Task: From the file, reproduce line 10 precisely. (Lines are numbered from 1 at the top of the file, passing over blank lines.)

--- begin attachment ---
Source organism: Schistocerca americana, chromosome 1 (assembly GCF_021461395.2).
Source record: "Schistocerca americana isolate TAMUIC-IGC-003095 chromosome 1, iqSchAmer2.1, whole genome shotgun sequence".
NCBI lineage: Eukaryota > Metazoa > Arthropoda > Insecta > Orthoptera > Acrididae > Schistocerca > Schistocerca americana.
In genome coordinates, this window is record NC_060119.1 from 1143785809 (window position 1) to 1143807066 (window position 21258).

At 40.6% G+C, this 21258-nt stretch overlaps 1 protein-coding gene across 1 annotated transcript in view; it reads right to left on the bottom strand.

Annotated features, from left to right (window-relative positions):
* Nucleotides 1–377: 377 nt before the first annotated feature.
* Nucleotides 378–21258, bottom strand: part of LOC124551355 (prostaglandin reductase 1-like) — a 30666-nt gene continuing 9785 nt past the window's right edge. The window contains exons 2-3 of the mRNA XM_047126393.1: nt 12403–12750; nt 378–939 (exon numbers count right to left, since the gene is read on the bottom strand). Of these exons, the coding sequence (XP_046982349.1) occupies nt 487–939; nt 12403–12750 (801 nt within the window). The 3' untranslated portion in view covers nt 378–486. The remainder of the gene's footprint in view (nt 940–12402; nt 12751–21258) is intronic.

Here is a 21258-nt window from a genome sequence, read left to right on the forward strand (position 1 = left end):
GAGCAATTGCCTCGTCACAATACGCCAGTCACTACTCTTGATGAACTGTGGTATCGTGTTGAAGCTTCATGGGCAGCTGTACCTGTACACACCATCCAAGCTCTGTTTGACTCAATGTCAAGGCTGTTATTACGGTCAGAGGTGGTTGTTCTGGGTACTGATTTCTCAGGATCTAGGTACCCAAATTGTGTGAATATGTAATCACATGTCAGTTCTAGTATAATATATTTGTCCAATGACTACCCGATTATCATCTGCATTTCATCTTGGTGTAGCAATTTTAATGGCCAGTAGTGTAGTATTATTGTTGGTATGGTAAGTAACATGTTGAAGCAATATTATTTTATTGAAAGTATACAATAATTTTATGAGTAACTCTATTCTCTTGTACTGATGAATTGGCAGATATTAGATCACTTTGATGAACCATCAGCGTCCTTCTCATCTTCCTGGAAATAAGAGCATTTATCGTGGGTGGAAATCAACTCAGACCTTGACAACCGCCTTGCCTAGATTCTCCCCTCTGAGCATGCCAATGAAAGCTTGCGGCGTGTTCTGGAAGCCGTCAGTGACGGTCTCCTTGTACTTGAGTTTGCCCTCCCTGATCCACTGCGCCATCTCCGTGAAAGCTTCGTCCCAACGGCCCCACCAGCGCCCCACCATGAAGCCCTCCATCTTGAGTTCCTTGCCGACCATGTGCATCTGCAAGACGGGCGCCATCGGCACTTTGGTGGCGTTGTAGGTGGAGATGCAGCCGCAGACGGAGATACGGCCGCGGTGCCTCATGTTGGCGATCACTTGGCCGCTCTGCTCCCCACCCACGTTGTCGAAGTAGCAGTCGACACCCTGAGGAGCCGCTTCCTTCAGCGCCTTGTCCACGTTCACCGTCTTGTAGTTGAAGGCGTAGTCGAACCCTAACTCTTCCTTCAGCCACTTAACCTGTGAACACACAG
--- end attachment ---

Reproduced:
GAGCAATTGCCTCGTCACAATACGCCAGTCACTACTCTTGATGAACTGTGGTATCGTGTTGAAGCTTCATGGGCAGCTGTACCTGTACACACCATCCAAGCTCTGTTTGACTCAATGTCAAGGCTGTTATTACGGTCAGAGGTGGTTGTTCTGGGTACTGATTTCTCAGGATCTAGGTACCCAAATTGTGTGAATATGTAATCACATGTCAGTTCTAGTATAATATATTTGTCCAATGACTACCCGATTATCATCTGCATTTCATCTTGGTGTAGCAATTTTAATGGCCAGTAGTGTAGTATTATTGTTGGTATGGTAAGTAACATGTTGAAGCAATATTATTTTATTGAAAGTATACAATAATTTTATGAGTAACTCTATTCTCTTGTACTGATGAATTGGCAGATATTAGATCACTTTGATGAACCATCAGCGTCCTTCTCATCTTCCTGGAAATAAGAGCATTTATCGTGGGTGGAAATCAACTCAGACCTTGACAACCGCCTTGCCTAGATTCTCCCCTCTGAGCATGCCAATGAAAGCTTGCGGCGTGTTCTGGAAGCCGTCAGTGACGGTCTCCTTGTACTTGAGTTTGCCCTCCCTGATCCACTGCGCCATCTCCGTGAAAGCTTCGTCCCAACGGCCCCACCAGCGCCCCACCATGAAGCCCTCCATCTTGAGTTCCTTGCCGACCATGTGCATCTGCAAGACGGGCGCCATCGGCACTTTGGTGGCGTTGTAGGTGGAGATGCAGCCGCAGACGGAGATACGGCCGCGGTGCCTCATGTTGGCGATCACTTGGCCGCTCTGCTCCCCACCCACGTTGTCGAAGTAGCAGTCGACACCCTGAGGAGCCGCTTCCTTCAGCGCCTTGTCCACGTTCACCGTCTTGTAGTTGAAGGCGTAGTCGAACCCTAACTCTTCCTTCAGCCACTTAACCTGTGAACACACAG